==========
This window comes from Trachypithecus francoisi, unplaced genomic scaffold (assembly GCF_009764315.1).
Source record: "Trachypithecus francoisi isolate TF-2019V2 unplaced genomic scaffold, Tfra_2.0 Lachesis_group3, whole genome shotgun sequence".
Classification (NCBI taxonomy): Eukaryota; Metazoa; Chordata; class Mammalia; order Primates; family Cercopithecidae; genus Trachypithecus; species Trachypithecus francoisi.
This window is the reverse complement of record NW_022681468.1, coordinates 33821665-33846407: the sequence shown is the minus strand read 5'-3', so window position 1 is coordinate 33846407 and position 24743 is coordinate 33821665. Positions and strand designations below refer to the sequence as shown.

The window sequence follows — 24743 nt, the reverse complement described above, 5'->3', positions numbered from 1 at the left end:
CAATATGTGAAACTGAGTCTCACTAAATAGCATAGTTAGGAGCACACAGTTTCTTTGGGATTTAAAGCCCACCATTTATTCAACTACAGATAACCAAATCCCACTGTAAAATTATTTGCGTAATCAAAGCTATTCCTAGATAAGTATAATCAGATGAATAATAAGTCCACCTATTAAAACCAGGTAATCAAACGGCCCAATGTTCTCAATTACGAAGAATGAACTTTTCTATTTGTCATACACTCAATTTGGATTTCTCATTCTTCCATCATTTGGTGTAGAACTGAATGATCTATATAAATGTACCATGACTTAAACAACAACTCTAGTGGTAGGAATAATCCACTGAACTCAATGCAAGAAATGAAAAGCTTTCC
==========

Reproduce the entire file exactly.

This window comes from Trachypithecus francoisi, unplaced genomic scaffold (assembly GCF_009764315.1).
Source record: "Trachypithecus francoisi isolate TF-2019V2 unplaced genomic scaffold, Tfra_2.0 Lachesis_group3, whole genome shotgun sequence".
Classification (NCBI taxonomy): Eukaryota; Metazoa; Chordata; class Mammalia; order Primates; family Cercopithecidae; genus Trachypithecus; species Trachypithecus francoisi.
This window is the reverse complement of record NW_022681468.1, coordinates 33821665-33846407: the sequence shown is the minus strand read 5'-3', so window position 1 is coordinate 33846407 and position 24743 is coordinate 33821665. Positions and strand designations below refer to the sequence as shown.

The window sequence follows — 24743 nt, the reverse complement described above, 5'->3', positions numbered from 1 at the left end:
CAATATGTGAAACTGAGTCTCACTAAATAGCATAGTTAGGAGCACACAGTTTCTTTGGGATTTAAAGCCCACCATTTATTCAACTACAGATAACCAAATCCCACTGTAAAATTATTTGCGTAATCAAAGCTATTCCTAGATAAGTATAATCAGATGAATAATAAGTCCACCTATTAAAACCAGGTAATCAAACGGCCCAATGTTCTCAATTACGAAGAATGAACTTTTCTATTTGTCATACACTCAATTTGGATTTCTCATTCTTCCATCATTTGGTGTAGAACTGAATGATCTATATAAATGTACCATGACTTAAACAACAACTCTAGTGGTAGGAATAATCCACTGAACTCAATGCAAGAAATGAAAAGCTTTCC